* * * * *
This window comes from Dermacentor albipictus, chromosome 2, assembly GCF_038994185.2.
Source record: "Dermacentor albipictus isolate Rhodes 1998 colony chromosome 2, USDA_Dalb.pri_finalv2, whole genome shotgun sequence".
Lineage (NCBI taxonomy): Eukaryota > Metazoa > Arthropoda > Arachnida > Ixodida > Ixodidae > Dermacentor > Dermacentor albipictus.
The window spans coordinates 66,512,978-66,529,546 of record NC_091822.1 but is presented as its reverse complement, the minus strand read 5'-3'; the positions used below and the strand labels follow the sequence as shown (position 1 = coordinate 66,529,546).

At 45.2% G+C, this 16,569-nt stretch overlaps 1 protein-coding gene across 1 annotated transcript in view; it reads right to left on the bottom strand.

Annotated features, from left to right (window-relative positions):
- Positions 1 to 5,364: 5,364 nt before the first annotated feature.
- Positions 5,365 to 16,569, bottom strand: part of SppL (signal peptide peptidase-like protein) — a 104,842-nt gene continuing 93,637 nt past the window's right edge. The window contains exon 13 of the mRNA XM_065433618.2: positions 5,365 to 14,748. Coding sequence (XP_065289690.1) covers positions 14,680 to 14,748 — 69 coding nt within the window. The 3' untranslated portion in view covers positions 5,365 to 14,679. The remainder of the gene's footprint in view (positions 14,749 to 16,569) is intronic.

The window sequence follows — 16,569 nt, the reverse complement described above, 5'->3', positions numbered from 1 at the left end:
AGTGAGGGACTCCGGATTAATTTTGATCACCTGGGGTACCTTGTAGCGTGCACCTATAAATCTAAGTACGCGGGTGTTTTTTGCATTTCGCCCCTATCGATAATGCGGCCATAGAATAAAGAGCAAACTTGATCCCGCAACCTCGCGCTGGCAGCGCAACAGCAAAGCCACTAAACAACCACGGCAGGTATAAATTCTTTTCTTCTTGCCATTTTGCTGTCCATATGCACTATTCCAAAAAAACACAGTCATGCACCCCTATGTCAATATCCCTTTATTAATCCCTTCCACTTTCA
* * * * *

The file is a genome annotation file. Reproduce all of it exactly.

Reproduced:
This window comes from Dermacentor albipictus, chromosome 2, assembly GCF_038994185.2.
Source record: "Dermacentor albipictus isolate Rhodes 1998 colony chromosome 2, USDA_Dalb.pri_finalv2, whole genome shotgun sequence".
Lineage (NCBI taxonomy): Eukaryota > Metazoa > Arthropoda > Arachnida > Ixodida > Ixodidae > Dermacentor > Dermacentor albipictus.
The window spans coordinates 66,512,978-66,529,546 of record NC_091822.1 but is presented as its reverse complement, the minus strand read 5'-3'; the positions used below and the strand labels follow the sequence as shown (position 1 = coordinate 66,529,546).

At 45.2% G+C, this 16,569-nt stretch overlaps 1 protein-coding gene across 1 annotated transcript in view; it reads right to left on the bottom strand.

Annotated features, from left to right (window-relative positions):
- Positions 1 to 5,364: 5,364 nt before the first annotated feature.
- Positions 5,365 to 16,569, bottom strand: part of SppL (signal peptide peptidase-like protein) — a 104,842-nt gene continuing 93,637 nt past the window's right edge. The window contains exon 13 of the mRNA XM_065433618.2: positions 5,365 to 14,748. Coding sequence (XP_065289690.1) covers positions 14,680 to 14,748 — 69 coding nt within the window. The 3' untranslated portion in view covers positions 5,365 to 14,679. The remainder of the gene's footprint in view (positions 14,749 to 16,569) is intronic.

The window sequence follows — 16,569 nt, the reverse complement described above, 5'->3', positions numbered from 1 at the left end:
AGTGAGGGACTCCGGATTAATTTTGATCACCTGGGGTACCTTGTAGCGTGCACCTATAAATCTAAGTACGCGGGTGTTTTTTGCATTTCGCCCCTATCGATAATGCGGCCATAGAATAAAGAGCAAACTTGATCCCGCAACCTCGCGCTGGCAGCGCAACAGCAAAGCCACTAAACAACCACGGCAGGTATAAATTCTTTTCTTCTTGCCATTTTGCTGTCCATATGCACTATTCCAAAAAAACACAGTCATGCACCCCTATGTCAATATCCCTTTATTAATCCCTTCCACTTTCA